While they may not be expressly required, certifications can give you an edge when applying for jobs or internships. They also show that you’re serious about pursuing a career in fintech and are willing to invest in your own development.
Most fintech certifications are offered by online learning platforms, universities, or professional organizations. And many of them can be completed online, although some may require in-person components.
Fintech certifications generally range in length from a few weeks to several months. Some certifications can be completed in as little as 10 weeks, while others might take up to 6 months. You’ll also find programs that can be completed in a self-paced format, allowing you to complete the coursework at your own pace.
When considering a fintech certification, it’s essential to consider the time commitment and cost. It’s also important to ensure that the program is accredited and offered by a reputable organization.
Here are a few examples of fintech certifications that are available:
- Fintech Law and Policy—Duke University
- Introduction to Fintech—University of Hong Kong
- Advanced postgraduate certificate in fintech—The London Institute of Banking and Finance (LIBF)
- Fintech Certificate—New York University (NYU)
- Postgraduate Diploma in Fintech—National College of Ireland (NCI)
- Foundations and Applications Of Financial Technologies Specialization—The Wharton School, University of Pennsylvania
There are several other certifications available from professional organizations like the Blockchain Council, the Certified Financial Technician (CFTE), and the Association for Financial Professionals (AFP).
While there’s no one-size-fits-all answer when pursuing a fintech career, having a degree can give you a solid foundation of knowledge and skills. With a degree, you can secure various fintech roles, from entry-level positions to more senior ones.
There are several fintech degrees available—undergraduate and graduate programs. And while some programs might be better suited for those who are just starting out, others might be more appropriate for those with some industry experience.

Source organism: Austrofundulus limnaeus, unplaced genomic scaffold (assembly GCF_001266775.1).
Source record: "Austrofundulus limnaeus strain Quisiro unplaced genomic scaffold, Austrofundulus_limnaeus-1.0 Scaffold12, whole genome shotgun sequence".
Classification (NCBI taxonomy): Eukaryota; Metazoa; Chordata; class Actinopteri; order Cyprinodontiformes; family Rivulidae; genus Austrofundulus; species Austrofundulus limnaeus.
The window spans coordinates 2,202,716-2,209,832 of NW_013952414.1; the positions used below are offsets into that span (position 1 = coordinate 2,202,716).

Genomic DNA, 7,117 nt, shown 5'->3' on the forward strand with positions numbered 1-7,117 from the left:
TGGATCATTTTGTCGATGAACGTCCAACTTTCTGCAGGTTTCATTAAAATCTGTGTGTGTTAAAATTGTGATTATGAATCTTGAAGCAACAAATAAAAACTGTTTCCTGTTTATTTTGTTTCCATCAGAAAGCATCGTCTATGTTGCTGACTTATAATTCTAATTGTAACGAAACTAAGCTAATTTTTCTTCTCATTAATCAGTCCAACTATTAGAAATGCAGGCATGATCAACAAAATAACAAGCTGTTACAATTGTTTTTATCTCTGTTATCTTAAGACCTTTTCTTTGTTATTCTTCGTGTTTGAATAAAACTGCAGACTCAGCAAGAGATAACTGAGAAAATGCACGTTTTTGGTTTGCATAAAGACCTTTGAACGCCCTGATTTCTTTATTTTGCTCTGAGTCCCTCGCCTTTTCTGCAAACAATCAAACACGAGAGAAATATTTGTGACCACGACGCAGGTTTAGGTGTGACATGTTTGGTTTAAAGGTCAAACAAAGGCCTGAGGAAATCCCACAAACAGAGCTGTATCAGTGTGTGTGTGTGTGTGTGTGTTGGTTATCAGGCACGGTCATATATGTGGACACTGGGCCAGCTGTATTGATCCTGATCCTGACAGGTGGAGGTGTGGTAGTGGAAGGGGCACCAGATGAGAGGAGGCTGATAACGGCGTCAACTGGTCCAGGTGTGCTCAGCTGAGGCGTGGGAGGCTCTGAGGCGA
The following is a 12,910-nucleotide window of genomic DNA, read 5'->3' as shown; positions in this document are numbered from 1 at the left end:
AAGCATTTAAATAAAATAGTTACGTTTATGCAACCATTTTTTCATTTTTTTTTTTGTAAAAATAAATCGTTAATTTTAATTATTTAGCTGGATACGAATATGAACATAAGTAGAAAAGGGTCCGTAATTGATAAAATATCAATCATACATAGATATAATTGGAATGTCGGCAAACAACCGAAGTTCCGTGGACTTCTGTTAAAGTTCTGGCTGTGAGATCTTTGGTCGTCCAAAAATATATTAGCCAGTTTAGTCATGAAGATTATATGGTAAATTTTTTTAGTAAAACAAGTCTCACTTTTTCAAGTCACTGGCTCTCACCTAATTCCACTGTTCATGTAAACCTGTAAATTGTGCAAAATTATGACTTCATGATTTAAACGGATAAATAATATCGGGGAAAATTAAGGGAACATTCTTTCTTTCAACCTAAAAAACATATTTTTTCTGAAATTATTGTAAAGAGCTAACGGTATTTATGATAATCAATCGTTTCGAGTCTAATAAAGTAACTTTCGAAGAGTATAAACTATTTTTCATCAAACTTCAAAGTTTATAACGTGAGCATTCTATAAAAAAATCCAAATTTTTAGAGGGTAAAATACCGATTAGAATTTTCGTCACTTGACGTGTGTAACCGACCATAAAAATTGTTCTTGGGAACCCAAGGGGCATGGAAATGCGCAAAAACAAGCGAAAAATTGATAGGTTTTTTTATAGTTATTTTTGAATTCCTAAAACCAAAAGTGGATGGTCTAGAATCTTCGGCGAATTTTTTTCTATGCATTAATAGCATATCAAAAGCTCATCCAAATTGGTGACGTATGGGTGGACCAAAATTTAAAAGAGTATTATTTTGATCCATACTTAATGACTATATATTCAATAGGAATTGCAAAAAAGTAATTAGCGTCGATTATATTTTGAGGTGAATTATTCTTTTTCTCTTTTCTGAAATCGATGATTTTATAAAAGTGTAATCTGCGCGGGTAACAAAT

When it comes to choosing a fintech degree program, there are a few things you should keep in mind. First, consider your career goals and what you hope to get out of the program. If you’re looking for a specific skill set, make sure that the program you choose offers courses that will help you develop those skills.
Next, consider the cost of the program and the time commitment involved. While some programs can be completed in as little as a year, others might take two or more years to complete. If you’re working full-time, you’ll want to make sure that you can manage the workload.
Other things to keep in mind include:
- The accreditation of the program
- The reputation of the school
- The location of the program
- The curriculum
- The faculty
- The career services offered
Here are a few examples of fintech degrees:
- Bachelor’s degree in finance and technology—Seton Hall University
- Bachelor of Science in Fintech—The New Jersey Institute of Technology (NJIT)
- Master of Science in Financial Technology—University of Glasgow
- Master of Science in Fintech—New York University
- MSc Financial Technology—University of Stirling
You’ll also find some online fintech programs, which can be a good option if you’re looking for a more flexible format.
Choosing the right fintech degree program is an important decision—one that will have a lasting impact on your career. Be sure to do your research and make an informed decision.
In addition to a degree or certification, it’s also essential to have some hands-on experience in the industry. This can be in the form of an internship, a part-time job, or even a full-time job.
While you might not have a lot of experience in the fintech industry, there are several ways to get your foot in the door.
Internships: Many fintech startups offer internship programs, which can give you the opportunity to learn about the industry and gain some hands-on experience.